How can Scotland ever be rich with just 160000 people contributing to it's (sic) economy?That was a comment from reader Jeremy Jacobs on a previous post of mine.
This is from the BBC:
The number of unemployed in Scotland has fallen and is close to an all-time low, according to official figures.All in the public sector I suppose? OK, OK, except for those admirable 160,000 "contributors" of whom I am one.
Employment statistics equalled a previous high set in 1992 showing 2.53 million people in work, an increase of 60,000 since last year.
There were 580,500 working in the public sector in the first quarter of 2007 - down 4,900 or 0.8% - compared to the same period last year.None of that's surprising. As I wrote here:
... It compares with almost two million workers who were employed in the private sector in Scotland in the first quarter of 2007.
Mr Smith finds that the Scottish GVA per capita comes in at 96.2 against a UK index of 100. That puts us economically below London, the Southeast and the East of England, but above the other eight UK regions. Not too bad, I'd say. Smith then does something rather clever. He adjusts the regional per capita output figures to take account of the differing costs of living. Scotland's "real" GVA per capita now comes out at 101.8 against the UK's 100. So we produce a bit less than the UK average but it goes furtherAnd none of that includes any North Sea oil.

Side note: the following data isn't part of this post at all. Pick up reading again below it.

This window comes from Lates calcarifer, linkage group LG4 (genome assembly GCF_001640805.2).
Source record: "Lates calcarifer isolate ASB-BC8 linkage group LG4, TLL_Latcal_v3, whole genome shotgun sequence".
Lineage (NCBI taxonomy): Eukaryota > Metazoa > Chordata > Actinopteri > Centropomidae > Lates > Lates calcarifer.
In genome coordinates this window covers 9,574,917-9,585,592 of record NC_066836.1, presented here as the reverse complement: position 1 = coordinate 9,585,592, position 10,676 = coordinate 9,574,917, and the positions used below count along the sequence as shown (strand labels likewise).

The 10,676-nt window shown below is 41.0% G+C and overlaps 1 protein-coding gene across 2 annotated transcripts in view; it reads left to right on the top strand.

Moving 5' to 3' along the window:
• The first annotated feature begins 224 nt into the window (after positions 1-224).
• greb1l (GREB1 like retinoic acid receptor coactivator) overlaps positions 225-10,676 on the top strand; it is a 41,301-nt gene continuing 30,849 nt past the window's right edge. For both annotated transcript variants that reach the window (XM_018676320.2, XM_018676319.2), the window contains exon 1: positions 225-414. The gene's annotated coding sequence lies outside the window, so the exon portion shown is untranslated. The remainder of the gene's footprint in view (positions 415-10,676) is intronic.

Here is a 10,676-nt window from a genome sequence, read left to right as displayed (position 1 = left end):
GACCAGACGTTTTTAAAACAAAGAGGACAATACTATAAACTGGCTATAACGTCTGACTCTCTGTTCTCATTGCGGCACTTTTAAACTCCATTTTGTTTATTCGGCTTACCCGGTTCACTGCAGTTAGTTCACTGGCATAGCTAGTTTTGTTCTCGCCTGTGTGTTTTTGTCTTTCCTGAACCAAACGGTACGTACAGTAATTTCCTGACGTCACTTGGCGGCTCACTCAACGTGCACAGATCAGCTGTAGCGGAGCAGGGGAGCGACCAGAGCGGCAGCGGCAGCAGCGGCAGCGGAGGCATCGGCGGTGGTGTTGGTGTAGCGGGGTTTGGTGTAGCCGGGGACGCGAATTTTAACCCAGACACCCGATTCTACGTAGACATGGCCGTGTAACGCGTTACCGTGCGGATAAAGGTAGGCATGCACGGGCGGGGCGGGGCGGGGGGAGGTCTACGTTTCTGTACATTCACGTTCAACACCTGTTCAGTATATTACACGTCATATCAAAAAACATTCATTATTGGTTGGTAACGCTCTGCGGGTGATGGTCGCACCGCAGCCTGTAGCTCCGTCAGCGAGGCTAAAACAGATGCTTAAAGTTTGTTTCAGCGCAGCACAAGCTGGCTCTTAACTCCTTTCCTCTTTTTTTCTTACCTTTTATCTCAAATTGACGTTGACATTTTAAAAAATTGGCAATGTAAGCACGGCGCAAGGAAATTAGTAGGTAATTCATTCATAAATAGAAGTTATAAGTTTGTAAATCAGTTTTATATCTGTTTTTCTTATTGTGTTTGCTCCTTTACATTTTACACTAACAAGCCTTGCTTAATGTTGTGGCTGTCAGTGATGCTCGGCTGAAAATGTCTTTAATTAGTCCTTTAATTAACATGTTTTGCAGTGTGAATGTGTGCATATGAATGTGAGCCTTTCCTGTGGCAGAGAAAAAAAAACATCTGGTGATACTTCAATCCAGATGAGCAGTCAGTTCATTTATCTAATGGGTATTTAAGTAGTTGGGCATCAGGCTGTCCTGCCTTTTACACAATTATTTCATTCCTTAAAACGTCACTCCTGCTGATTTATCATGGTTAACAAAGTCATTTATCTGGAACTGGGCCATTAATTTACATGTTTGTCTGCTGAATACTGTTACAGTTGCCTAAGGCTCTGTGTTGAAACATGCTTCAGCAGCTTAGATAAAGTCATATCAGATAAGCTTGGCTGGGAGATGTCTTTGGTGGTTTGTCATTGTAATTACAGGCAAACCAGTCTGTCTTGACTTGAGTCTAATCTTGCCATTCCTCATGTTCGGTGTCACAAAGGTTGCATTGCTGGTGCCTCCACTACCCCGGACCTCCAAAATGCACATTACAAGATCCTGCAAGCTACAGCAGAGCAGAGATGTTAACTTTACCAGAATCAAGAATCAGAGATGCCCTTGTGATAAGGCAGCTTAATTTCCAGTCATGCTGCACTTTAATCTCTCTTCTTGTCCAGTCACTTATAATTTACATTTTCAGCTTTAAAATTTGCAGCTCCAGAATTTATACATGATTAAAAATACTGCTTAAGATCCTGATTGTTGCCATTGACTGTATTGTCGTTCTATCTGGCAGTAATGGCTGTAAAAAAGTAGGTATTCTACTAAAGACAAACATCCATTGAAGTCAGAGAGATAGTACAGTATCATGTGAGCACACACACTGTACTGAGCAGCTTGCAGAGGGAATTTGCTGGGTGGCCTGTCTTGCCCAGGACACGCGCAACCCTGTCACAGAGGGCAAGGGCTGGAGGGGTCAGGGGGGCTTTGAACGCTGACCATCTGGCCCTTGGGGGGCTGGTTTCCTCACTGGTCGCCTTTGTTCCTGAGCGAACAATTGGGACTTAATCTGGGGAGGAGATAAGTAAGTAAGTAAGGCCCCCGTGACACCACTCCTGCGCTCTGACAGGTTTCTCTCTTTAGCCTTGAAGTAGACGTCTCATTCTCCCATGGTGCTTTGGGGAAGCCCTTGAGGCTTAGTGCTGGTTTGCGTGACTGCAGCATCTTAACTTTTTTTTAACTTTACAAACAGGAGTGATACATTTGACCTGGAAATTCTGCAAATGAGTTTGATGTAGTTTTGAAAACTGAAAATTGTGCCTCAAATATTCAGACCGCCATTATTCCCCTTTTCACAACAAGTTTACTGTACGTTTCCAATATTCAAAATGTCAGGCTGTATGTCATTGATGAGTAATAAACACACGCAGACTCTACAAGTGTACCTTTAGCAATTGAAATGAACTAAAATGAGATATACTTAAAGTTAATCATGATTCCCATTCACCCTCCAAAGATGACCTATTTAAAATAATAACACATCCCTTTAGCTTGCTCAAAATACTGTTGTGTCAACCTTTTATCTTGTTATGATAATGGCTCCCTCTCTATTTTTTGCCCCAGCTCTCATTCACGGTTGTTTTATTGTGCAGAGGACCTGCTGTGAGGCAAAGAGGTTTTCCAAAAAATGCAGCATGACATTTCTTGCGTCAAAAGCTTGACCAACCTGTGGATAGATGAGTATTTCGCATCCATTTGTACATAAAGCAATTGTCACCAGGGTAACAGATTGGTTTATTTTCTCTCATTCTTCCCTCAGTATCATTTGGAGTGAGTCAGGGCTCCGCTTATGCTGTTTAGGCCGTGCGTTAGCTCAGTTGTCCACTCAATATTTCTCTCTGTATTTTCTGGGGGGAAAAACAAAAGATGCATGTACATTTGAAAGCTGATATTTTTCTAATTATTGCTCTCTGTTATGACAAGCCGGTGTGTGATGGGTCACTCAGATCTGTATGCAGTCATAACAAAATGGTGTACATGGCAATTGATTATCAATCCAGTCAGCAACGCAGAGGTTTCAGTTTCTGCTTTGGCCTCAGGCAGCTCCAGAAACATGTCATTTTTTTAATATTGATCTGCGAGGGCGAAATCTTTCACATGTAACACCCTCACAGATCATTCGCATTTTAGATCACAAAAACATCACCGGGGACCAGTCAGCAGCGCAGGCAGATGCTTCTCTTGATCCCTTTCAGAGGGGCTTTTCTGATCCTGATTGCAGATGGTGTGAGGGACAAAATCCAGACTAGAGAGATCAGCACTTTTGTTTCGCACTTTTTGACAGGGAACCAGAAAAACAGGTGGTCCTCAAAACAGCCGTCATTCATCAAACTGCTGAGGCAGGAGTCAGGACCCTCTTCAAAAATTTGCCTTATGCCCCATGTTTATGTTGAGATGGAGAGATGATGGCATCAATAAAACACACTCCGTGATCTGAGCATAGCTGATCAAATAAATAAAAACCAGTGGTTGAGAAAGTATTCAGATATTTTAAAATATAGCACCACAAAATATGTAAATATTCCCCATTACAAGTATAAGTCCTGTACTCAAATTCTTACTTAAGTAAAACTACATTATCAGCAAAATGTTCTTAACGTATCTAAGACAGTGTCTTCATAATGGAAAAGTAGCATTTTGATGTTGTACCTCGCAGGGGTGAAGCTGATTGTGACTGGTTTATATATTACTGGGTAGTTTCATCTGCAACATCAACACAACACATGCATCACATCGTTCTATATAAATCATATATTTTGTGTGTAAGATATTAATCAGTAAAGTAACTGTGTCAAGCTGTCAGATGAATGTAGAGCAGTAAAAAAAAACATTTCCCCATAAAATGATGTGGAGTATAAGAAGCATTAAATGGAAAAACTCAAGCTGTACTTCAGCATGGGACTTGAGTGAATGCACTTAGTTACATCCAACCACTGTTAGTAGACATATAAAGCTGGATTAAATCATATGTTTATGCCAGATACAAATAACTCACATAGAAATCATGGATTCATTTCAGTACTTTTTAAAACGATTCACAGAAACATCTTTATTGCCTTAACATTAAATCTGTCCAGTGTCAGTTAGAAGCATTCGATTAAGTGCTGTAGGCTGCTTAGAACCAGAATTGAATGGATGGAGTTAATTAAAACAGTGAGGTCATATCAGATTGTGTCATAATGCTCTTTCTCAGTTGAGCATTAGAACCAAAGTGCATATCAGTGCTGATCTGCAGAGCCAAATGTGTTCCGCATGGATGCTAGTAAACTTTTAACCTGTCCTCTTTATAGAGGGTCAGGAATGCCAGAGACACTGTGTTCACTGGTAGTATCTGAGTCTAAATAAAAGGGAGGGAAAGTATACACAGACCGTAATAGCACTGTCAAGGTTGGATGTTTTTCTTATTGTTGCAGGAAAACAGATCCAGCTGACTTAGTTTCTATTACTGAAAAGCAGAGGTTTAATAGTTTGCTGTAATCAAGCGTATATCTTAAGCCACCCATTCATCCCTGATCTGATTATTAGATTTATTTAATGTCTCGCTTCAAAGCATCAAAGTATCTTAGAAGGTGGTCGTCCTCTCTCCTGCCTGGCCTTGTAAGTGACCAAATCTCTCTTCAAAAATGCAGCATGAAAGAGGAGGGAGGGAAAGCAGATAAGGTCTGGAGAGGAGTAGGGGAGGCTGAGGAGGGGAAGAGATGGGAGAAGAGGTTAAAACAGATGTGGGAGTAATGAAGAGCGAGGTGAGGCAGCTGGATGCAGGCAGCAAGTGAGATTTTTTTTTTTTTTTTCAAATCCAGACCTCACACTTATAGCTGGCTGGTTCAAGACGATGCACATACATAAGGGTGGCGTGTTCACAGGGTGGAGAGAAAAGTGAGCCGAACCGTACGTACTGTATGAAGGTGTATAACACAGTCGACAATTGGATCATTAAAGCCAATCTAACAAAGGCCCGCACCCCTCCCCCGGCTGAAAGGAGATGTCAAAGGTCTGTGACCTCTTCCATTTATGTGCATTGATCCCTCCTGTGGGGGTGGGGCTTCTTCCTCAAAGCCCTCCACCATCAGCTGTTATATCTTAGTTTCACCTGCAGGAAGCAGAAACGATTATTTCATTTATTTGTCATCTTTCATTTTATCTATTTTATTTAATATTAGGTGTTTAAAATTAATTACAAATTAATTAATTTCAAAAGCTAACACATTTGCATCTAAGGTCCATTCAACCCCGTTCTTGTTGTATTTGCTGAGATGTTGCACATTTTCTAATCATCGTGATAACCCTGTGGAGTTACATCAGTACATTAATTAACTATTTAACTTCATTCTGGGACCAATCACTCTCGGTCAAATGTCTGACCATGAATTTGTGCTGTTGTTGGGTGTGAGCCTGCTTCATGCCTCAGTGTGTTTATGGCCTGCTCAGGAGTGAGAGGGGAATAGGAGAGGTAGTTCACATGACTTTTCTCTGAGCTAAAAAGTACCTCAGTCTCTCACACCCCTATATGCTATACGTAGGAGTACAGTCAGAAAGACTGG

Of course Scotland should be performing much better - as should the rest of the UK. I still hanker after a fully federal United Kingdom, ideally with defence at the UK level and all other government functions (preferably hardly any at all) dealt with by Belfast, Cardiff, Edinburgh and London. But part of me is tempted to go for independence - just to show that we can do it. I'll certainly be voting SNP at the next general election unless David Cameron starts quoting Adam Smith and Ludwig von Mises on Wednesday.